When Rita does arrive, Mem-Didi tells her that she has rented out the lavish bungalow that Rita grew up in and prefers the company in the crowded chawl. Rita accepts this, and is very happy to see her old nanny again, and makes friends with her two “uncles.” She also attracts the attention of a stray dog and they literally “sing” a duet which is FAB.
Even better, Rita’s uncles drive the dog away when she goes in to get him some milk, and when she cries because of it they go off and find every stray dog in the area and bring them all home for her! She returns to school, where the headmistress informs her that her school fees are in arrears for the past three months. Mem-Didi has been too ill to earn money; when she gets Rita’s letter asking for the fees she sees no option but to write Rita back with the truth about the situation.
But Bahadur and Shera are convinced that they can save their now-beloved Mem-Didi and Rita from disaster. They intercept the letter and set off for Simla, determined to keep Rita from discovering the truth and Mem-Didi’s dreams for her intact.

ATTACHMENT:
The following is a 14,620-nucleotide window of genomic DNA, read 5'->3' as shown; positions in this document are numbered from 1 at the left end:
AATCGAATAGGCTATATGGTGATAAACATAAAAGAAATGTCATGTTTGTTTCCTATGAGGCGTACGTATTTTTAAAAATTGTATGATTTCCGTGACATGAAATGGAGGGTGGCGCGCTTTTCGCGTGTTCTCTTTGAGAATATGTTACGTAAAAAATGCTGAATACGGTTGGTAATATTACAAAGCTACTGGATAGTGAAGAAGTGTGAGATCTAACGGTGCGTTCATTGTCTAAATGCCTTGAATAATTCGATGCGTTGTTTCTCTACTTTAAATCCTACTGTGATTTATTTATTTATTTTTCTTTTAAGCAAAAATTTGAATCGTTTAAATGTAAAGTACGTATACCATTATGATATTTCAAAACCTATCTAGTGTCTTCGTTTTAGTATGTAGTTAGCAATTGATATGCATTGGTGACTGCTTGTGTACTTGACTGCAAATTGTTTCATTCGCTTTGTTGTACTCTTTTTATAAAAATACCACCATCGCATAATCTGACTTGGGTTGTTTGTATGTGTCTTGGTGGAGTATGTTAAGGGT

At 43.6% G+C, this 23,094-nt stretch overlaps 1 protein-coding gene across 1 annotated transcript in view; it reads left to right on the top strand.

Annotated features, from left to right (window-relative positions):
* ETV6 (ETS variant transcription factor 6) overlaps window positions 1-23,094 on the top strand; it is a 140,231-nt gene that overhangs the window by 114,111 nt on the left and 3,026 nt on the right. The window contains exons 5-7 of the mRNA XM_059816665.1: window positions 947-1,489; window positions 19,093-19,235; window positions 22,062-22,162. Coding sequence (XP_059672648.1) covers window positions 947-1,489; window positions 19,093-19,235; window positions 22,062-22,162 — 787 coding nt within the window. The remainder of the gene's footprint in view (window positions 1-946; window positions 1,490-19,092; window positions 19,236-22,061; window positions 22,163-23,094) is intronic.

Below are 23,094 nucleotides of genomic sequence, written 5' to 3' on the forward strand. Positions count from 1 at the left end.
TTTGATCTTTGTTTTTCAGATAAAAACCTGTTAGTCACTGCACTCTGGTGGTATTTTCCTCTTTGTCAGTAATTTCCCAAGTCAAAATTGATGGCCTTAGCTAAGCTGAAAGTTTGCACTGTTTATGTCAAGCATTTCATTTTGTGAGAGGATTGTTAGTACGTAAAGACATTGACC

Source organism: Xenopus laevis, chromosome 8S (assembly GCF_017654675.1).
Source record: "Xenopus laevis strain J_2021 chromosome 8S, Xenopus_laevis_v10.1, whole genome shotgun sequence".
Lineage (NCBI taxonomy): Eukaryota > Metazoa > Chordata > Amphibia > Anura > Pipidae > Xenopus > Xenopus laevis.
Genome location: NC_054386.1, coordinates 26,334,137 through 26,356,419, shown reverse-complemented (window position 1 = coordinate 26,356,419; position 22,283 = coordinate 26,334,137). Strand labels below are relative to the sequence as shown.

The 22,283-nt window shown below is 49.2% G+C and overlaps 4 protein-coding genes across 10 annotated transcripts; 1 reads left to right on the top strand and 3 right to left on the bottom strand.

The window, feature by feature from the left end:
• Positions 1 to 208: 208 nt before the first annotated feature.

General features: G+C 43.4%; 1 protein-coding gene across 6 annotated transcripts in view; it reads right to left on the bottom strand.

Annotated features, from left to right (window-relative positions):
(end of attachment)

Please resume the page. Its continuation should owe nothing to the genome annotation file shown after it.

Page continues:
Can they do it? What will happen when our two lovable badmashes meet upper-crust society? Will Rita and Dilip be able to get married?
I laughed, I cried, I LOVED this. Jayant, David and Lalita Pawar are just sublime: their chemistry together, and their individual performances, are perfect. Tanuja is a lovely sidekick, the songs are really fun, and the layers of the story and characterizations are masterfully painted. If you haven’t seen it, do. You will be glad you did, or Gemma and I will sing a duet for you—aap ki kasam.